Juste une fable n° 64
i was mesmerized, for sure, by the strong scent of my own uncertainty. i was doubting what i was doing there, and though i was mightily prepared,
everywhere you looked you lost your place.
i was once more participating in an examination and the beautiful girl i was supposed to be testing,
i both feared and loved. i feared her not because she had any ill intentions toward me, nor i toward her, but simply because i had been called upon to judge her and the conditions were highly ceremonious.
who are you to judge?
no one, no how. that has always been clear to me, and so whenever i am called to a jury, all i can see for good is that perhaps i can fill the space and help the poor judged to see that no one else can be in such a position, that he or she needs to learn that all the judging must come from within, from the place where calm reason reigns, and where there is nothing to judge.
but you weren't inside, you were outside. tell the truth about that.
o.k. there were 4 or 5 of us and i was one of the principals, and had prepared a very long speech. and natasha, she came in and sat at a very simple table. it wasn't in the room where we'll sit tomorrow. it was in a rectangular room, a large room, and the work of hers we were going to discuss had little to do with those word fragments that i usually deal with, known as poetry. it had to do with architecture, and the 17th century, and it was here that a strong relation and diversion was expressing itself between the culture that she came from, which was russian, and the one predominating at the time in france.
and this difference expressed itself in the exact position of a beautiful and richly brocaded gold curtain hung in front of some elaborately hewn rectangular wooden windows, planted in the façade of a building where i had never been before.
and i was a little terrified, for even though i was scheduled to speak, to hold forth considerably and had prepared myself with pages and pages dedicated to praising and judging all that natasha had done, i knew nothing about that curtain, though all of the other judges on the panel did.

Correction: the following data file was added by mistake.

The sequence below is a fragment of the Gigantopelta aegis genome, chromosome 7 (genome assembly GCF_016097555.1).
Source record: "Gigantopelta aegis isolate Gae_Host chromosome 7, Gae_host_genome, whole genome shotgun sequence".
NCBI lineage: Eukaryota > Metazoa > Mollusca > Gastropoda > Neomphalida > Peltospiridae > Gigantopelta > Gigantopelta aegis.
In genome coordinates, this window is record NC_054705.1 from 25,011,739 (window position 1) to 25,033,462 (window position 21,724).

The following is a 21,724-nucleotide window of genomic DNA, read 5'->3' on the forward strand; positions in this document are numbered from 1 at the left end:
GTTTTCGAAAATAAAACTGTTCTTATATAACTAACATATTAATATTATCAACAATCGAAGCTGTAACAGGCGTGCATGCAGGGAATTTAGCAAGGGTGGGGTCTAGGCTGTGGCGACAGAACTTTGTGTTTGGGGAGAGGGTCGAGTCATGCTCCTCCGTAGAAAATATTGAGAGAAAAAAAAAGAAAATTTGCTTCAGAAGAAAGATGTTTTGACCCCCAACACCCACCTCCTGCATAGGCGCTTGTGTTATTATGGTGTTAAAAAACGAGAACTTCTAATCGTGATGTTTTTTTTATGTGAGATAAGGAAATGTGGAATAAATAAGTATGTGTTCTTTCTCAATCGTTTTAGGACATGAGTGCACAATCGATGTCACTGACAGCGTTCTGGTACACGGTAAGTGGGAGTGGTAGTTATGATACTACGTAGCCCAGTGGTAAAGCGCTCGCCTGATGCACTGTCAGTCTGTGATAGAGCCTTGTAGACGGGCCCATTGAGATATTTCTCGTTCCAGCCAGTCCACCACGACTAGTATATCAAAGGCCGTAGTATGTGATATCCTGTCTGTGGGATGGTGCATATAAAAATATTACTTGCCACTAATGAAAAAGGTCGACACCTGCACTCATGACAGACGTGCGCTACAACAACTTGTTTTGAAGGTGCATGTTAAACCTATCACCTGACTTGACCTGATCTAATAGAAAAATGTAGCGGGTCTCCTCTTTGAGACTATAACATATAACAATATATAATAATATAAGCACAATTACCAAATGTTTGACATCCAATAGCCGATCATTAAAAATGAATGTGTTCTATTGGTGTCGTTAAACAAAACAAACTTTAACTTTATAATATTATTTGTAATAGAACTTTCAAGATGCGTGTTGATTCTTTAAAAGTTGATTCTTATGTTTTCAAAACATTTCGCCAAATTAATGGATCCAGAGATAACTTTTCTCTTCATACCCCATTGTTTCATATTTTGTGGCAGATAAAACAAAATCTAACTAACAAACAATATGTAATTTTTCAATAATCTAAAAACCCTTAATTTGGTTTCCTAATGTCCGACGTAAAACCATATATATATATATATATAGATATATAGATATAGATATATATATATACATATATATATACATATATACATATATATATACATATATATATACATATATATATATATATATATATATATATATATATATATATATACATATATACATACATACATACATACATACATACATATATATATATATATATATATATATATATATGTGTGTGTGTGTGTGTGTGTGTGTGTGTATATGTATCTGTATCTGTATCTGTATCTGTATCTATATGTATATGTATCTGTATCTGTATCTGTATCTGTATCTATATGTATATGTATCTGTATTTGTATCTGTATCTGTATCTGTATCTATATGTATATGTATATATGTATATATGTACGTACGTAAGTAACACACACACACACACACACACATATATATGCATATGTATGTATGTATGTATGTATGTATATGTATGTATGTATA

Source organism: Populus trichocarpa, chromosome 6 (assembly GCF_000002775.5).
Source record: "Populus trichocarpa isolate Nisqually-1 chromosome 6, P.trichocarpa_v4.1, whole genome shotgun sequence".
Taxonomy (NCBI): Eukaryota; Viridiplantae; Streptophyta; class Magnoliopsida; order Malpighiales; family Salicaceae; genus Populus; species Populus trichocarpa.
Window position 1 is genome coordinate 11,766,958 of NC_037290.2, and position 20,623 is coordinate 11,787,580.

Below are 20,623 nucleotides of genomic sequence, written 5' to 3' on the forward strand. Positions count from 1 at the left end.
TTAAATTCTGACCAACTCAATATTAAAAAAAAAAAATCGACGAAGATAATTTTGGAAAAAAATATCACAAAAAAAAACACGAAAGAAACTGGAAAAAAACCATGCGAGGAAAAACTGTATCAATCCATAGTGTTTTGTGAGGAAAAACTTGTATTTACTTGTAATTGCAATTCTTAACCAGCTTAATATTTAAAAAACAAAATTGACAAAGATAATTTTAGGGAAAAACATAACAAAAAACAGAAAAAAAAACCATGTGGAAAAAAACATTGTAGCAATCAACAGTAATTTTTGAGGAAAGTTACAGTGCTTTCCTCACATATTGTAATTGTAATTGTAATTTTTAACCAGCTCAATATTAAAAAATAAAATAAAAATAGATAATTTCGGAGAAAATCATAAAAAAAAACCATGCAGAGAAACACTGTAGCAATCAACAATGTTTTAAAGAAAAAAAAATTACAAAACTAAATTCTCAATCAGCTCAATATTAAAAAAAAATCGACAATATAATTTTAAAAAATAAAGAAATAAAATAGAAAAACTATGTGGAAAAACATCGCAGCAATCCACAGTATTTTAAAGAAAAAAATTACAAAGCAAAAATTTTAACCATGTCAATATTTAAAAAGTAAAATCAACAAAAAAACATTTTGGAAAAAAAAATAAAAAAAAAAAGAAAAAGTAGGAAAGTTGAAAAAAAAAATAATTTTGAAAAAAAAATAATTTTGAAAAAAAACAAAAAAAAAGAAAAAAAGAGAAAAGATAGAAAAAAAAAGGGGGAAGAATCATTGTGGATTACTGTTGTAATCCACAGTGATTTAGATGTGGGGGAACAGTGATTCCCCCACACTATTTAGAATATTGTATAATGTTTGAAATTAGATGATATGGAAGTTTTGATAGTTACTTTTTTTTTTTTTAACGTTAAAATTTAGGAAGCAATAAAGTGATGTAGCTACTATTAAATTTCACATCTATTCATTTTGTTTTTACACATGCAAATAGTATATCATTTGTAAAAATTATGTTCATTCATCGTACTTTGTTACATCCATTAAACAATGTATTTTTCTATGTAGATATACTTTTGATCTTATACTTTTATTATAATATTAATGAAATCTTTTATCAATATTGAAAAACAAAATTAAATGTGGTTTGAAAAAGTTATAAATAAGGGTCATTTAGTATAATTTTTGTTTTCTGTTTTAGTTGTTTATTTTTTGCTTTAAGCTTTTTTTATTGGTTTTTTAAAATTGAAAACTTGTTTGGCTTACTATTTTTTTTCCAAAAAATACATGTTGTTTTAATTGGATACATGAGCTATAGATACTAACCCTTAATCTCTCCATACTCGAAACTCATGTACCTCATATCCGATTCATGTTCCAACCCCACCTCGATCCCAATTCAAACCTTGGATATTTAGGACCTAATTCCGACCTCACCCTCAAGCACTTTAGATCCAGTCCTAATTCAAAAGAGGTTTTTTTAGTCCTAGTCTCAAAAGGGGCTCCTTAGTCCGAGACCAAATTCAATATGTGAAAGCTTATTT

and i was not to speak first after her, which perhaps could have saved me, because then my perspective could have possibly put a spin on every illusion that was about to take shape. no, i was supposed to join in, and my counterpart from france was looking at me, letting me know that i, being just beside her in the center, was about to have my turn to speak.
and even though i'd given up on seeing things in a similar way to others, on being able to fall in and make sense in an appropriate slot, was aware of being far out on the margins, and no longer had any business taking part in this event, i still thought i had to carry on, as if, simply open my mouth and speak, pronounce the words that i had written, so that the time and the space of the meeting would at least be fulfilled, and i would not have abandoned ship, walked away from natasha and my commitments on all sides.
so i was desperately looking for the beginning of the words that i had written and could thus simply pronounce. but i could no longer find them. there was a text of mine tucked safely into the brochure, but i was so far afield that i could no longer recognize it as mine anymore. it was no longer simply a problem that i didn't know what others were saying, what they were thinking, and how.
it was now the situation that
you didn't know what you yourself had written,
where it began, where it ended, and how to bring it to the fore.
Mary Shaw est professeure de littérature française des dix-neuvième et vingtième siècles à l'Université de Rutgers (New Jersey). Outre ses travaux universitaires, elle a publié deux livres pour enfants ainsi qu'un recueil de poésie intitulé Album Without Pictures (Halifax, N. S., Editions VVV, 2008).